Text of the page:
By Emily Hart, 2014 Environmental Education Program Coordinator:

I’m excited for my first summer at Courageous as the Environmental Education Program Coordinator. We’ve had a great first week!

We have two initiatives this summer to encourage staff and students to take positive actions on environmental issues: Meatless Monday and Waste-Free Wednesday. On Mondays, students in each step will receive one point for a lunch without beef, pork, poultry or fish, and on Wednesdays, students will receive one point for a lunch that produces zero waste (reusable containers, real silverware, cloth napkin, lunchbox or canvas bag). Waste and pollution from livestock production contributes to global climate change and damages ocean ecosystems, so we’re excited to help students learn how they can make small changes that have big impacts on their own health and the health of the oceans. Waste-Free Wednesday is in its second summer and it’s great to continue the conversation on how trash from land ends up in the ocean.

This week in the summer youth sailing school, we talked about crustaceans and jellies! We played crab tag and Invasive Species Web of Life to learn more about how the invasive Asian shore crab is affecting ecosystems here in Boston Harbor. In the Summer Learning Program, we explored the simple machines on sailboats, made windmills and used energy from the sun to cook s’mores in solar ovens! Imagine smiling faces and sticky chocolate fingers. I’m excited to work with the Instructors in Training (IITs) to give them a broad base in environmental issues (this week we learned about waste!) and to develop a related service-learning project over the coming weeks. 

in Green

By Judith Krimski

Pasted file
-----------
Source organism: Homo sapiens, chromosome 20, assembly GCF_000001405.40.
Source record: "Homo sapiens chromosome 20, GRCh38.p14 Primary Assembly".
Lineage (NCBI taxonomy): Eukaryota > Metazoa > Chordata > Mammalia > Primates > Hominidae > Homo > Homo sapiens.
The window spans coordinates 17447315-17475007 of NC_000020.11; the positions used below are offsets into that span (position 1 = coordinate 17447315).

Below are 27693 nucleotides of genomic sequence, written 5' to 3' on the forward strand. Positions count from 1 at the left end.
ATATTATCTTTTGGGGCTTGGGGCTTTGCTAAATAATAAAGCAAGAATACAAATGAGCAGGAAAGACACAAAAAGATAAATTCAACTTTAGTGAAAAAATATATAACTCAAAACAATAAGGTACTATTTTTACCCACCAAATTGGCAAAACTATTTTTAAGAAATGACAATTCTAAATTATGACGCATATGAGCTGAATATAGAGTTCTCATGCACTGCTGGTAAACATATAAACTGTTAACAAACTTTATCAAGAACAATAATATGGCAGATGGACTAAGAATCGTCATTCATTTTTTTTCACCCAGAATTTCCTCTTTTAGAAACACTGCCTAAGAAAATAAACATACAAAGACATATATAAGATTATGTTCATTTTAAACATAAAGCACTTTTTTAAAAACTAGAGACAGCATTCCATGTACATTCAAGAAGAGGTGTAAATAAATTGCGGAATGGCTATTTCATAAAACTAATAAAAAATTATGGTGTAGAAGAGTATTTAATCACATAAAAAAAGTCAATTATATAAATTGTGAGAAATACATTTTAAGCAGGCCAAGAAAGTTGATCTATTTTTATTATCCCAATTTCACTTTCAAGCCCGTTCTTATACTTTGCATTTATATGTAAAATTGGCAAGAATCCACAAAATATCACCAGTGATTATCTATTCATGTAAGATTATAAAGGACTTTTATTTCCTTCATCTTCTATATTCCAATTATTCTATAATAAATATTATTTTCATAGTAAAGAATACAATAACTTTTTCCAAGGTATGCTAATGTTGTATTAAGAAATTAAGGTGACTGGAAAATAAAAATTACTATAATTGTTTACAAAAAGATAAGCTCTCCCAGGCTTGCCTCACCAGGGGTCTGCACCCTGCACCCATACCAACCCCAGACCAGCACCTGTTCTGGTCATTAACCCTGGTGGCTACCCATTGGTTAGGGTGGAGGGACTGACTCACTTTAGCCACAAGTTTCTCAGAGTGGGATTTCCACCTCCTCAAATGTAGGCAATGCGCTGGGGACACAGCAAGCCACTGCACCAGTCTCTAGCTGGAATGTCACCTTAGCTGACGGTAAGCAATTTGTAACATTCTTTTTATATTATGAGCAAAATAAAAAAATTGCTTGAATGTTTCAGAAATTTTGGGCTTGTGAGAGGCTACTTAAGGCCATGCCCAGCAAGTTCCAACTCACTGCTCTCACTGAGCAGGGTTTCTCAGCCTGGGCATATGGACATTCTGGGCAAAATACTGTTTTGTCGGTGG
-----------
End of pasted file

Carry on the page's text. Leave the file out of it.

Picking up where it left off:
Ladies in da House! This intrepid reporter, AKA Master of the Obvious has noticed that WOAH! THE LADIES are dominating Corporate Challenge 2014.

We racing sailors are all cognizant of the fact that sailing is a male dominated sport. I am reminded of this every time I go to a Laser Masters regatta and I'm the only woman competing. Recently, as a joke, I page through the June issue of Sailing World magazine counting men to women pictures. Granted I didn't get beyond page 3 (all those ads in the front - so boring) and I didn't count pictures of people when they were too small to discern the sex of the person. Still, my tepid attempt at scientific process yielded a ratio of five men to one woman. Pretty darned pathetic if you ask this lady sailor.

But that means nothing in the face of THE LADIES conquering the Corporate Challenge. Most notably one lady representing Fidelity boat two. "I'm just a mom." That was the response I got when I spoke to Kristina Stooken of after racing Monday night. As it turns out the "Just a Mom." raced 470's. Mark Lindsay was impressed. "That's a very technical boat." Technical or not Kristina shows her chops on the water with consistent top finishes. It's a rare person who can make a tubby boat like the Rhodes 19 go but she does it well for "just a mom." Here's hoping she shows up all the fellas and takes the big prize. My money's on that filly.

Everyone who sails the Corporate Challenge knows by now that funds raised go towards providing scholarships for Courageous kids. We've been fortunate over the weeks to have several of our "Courageous kids" racing. As someone who's been affiliated with Courageous over the years, working first as an adult instructor and later as racing coach in the youth program, I've had the privilege of coaching and working with many of the kids. I can say without hesitation that our Courageous kids are, by far, the finest people. Monday night I watched Jack Flaherty—one of my coaching "prodigies" and now a member of the BC sailing team—sailing around the race course. I felt like a proud mama. I first coached Jack in 420s when he was in 8th grade. Jack was a lively child. Still is. "You were the most annoying nice kid I ever coached." I say that pretty much every time I see Jack. He always smiles.

Then there's Ben Ringrose - one of the two Bens who sail for the Boston Public Schools sailing team. Ben R. and I worked Courageous frostbiting race committee this winter. We spent Saturdays together driving around in an Eastern moving marks and yelling at sailors when they tried to out run the good ship Odyssey. We commiserated on how miserably cold we were, saying stuff like, "This sucks." and "What were we thinking?" Standing on the cold deck of the motorboat watching the snow swirl by with every weekend getting colder. Ben, with his great conversation and ready laugh, made it all bearable. I have finally blocked out memories of the cold, the freezing rain, the icy needles of snow piercing my face as I drove around the race course. I will never forget the fun I had with Ben.